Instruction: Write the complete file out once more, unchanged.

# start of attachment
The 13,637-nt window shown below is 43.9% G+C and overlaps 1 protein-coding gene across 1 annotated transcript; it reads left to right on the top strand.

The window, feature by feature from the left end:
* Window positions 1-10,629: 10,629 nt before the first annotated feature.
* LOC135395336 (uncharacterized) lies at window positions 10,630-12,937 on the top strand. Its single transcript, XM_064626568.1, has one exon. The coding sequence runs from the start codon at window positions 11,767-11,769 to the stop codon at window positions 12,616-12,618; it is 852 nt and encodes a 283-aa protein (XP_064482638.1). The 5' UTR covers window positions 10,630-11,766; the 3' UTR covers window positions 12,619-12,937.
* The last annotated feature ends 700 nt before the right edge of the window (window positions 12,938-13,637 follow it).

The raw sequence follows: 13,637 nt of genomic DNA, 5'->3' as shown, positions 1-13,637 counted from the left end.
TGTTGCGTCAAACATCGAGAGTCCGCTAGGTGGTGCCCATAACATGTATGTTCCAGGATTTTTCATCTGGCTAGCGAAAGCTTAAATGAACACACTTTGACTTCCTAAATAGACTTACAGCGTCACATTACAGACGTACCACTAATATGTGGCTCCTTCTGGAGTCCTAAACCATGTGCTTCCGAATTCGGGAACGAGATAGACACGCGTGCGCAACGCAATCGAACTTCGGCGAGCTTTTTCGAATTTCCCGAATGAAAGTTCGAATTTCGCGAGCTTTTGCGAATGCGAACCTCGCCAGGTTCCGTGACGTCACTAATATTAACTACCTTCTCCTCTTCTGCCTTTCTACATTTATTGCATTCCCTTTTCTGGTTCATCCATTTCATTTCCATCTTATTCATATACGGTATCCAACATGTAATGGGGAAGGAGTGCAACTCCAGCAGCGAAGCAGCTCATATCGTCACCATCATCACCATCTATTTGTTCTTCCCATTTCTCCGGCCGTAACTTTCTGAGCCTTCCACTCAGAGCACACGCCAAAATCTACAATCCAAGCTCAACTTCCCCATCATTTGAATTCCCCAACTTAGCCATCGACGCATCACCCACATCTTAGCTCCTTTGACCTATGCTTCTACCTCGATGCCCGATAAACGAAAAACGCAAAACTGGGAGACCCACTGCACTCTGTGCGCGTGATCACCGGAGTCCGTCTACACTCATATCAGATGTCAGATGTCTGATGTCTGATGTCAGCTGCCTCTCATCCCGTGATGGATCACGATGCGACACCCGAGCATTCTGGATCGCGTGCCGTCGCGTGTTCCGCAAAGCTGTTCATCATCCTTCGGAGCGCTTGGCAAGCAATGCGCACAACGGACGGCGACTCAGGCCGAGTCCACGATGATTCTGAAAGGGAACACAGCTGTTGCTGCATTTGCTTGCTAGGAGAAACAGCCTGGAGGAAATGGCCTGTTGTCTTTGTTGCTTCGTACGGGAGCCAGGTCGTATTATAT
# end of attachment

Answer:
The 13,637-nt window shown below is 43.9% G+C and overlaps 1 protein-coding gene across 1 annotated transcript; it reads left to right on the top strand.

The window, feature by feature from the left end:
* Window positions 1-10,629: 10,629 nt before the first annotated feature.
* LOC135395336 (uncharacterized) lies at window positions 10,630-12,937 on the top strand. Its single transcript, XM_064626568.1, has one exon. The coding sequence runs from the start codon at window positions 11,767-11,769 to the stop codon at window positions 12,616-12,618; it is 852 nt and encodes a 283-aa protein (XP_064482638.1). The 5' UTR covers window positions 10,630-11,766; the 3' UTR covers window positions 12,619-12,937.
* The last annotated feature ends 700 nt before the right edge of the window (window positions 12,938-13,637 follow it).

The raw sequence follows: 13,637 nt of genomic DNA, 5'->3' as shown, positions 1-13,637 counted from the left end.
TGTTGCGTCAAACATCGAGAGTCCGCTAGGTGGTGCCCATAACATGTATGTTCCAGGATTTTTCATCTGGCTAGCGAAAGCTTAAATGAACACACTTTGACTTCCTAAATAGACTTACAGCGTCACATTACAGACGTACCACTAATATGTGGCTCCTTCTGGAGTCCTAAACCATGTGCTTCCGAATTCGGGAACGAGATAGACACGCGTGCGCAACGCAATCGAACTTCGGCGAGCTTTTTCGAATTTCCCGAATGAAAGTTCGAATTTCGCGAGCTTTTGCGAATGCGAACCTCGCCAGGTTCCGTGACGTCACTAATATTAACTACCTTCTCCTCTTCTGCCTTTCTACATTTATTGCATTCCCTTTTCTGGTTCATCCATTTCATTTCCATCTTATTCATATACGGTATCCAACATGTAATGGGGAAGGAGTGCAACTCCAGCAGCGAAGCAGCTCATATCGTCACCATCATCACCATCTATTTGTTCTTCCCATTTCTCCGGCCGTAACTTTCTGAGCCTTCCACTCAGAGCACACGCCAAAATCTACAATCCAAGCTCAACTTCCCCATCATTTGAATTCCCCAACTTAGCCATCGACGCATCACCCACATCTTAGCTCCTTTGACCTATGCTTCTACCTCGATGCCCGATAAACGAAAAACGCAAAACTGGGAGACCCACTGCACTCTGTGCGCGTGATCACCGGAGTCCGTCTACACTCATATCAGATGTCAGATGTCTGATGTCTGATGTCAGCTGCCTCTCATCCCGTGATGGATCACGATGCGACACCCGAGCATTCTGGATCGCGTGCCGTCGCGTGTTCCGCAAAGCTGTTCATCATCCTTCGGAGCGCTTGGCAAGCAATGCGCACAACGGACGGCGACTCAGGCCGAGTCCACGATGATTCTGAAAGGGAACACAGCTGTTGCTGCATTTGCTTGCTAGGAGAAACAGCCTGGAGGAAATGGCCTGTTGTCTTTGTTGCTTCGTACGGGAGCCAGGTCGTATTATAT